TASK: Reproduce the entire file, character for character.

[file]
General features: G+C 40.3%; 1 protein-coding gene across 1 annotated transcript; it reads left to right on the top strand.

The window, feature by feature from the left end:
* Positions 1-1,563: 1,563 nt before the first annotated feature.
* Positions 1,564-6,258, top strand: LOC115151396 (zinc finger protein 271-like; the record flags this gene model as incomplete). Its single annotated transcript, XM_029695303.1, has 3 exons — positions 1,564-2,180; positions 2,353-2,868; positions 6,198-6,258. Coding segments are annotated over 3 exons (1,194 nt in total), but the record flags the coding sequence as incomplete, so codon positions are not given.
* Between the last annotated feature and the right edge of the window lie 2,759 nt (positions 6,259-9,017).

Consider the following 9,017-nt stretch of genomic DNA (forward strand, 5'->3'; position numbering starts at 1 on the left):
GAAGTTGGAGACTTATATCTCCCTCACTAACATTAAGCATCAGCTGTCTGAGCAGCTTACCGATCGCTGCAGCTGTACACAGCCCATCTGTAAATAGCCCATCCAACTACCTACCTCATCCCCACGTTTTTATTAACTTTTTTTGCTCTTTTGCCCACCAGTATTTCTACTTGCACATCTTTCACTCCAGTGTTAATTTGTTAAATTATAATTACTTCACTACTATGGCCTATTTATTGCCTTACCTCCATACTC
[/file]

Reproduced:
General features: G+C 40.3%; 1 protein-coding gene across 1 annotated transcript; it reads left to right on the top strand.

The window, feature by feature from the left end:
* Positions 1-1,563: 1,563 nt before the first annotated feature.
* Positions 1,564-6,258, top strand: LOC115151396 (zinc finger protein 271-like; the record flags this gene model as incomplete). Its single annotated transcript, XM_029695303.1, has 3 exons — positions 1,564-2,180; positions 2,353-2,868; positions 6,198-6,258. Coding segments are annotated over 3 exons (1,194 nt in total), but the record flags the coding sequence as incomplete, so codon positions are not given.
* Between the last annotated feature and the right edge of the window lie 2,759 nt (positions 6,259-9,017).

Consider the following 9,017-nt stretch of genomic DNA (forward strand, 5'->3'; position numbering starts at 1 on the left):
GAAGTTGGAGACTTATATCTCCCTCACTAACATTAAGCATCAGCTGTCTGAGCAGCTTACCGATCGCTGCAGCTGTACACAGCCCATCTGTAAATAGCCCATCCAACTACCTACCTCATCCCCACGTTTTTATTAACTTTTTTTGCTCTTTTGCCCACCAGTATTTCTACTTGCACATCTTTCACTCCAGTGTTAATTTGTTAAATTATAATTACTTCACTACTATGGCCTATTTATTGCCTTACCTCCATACTC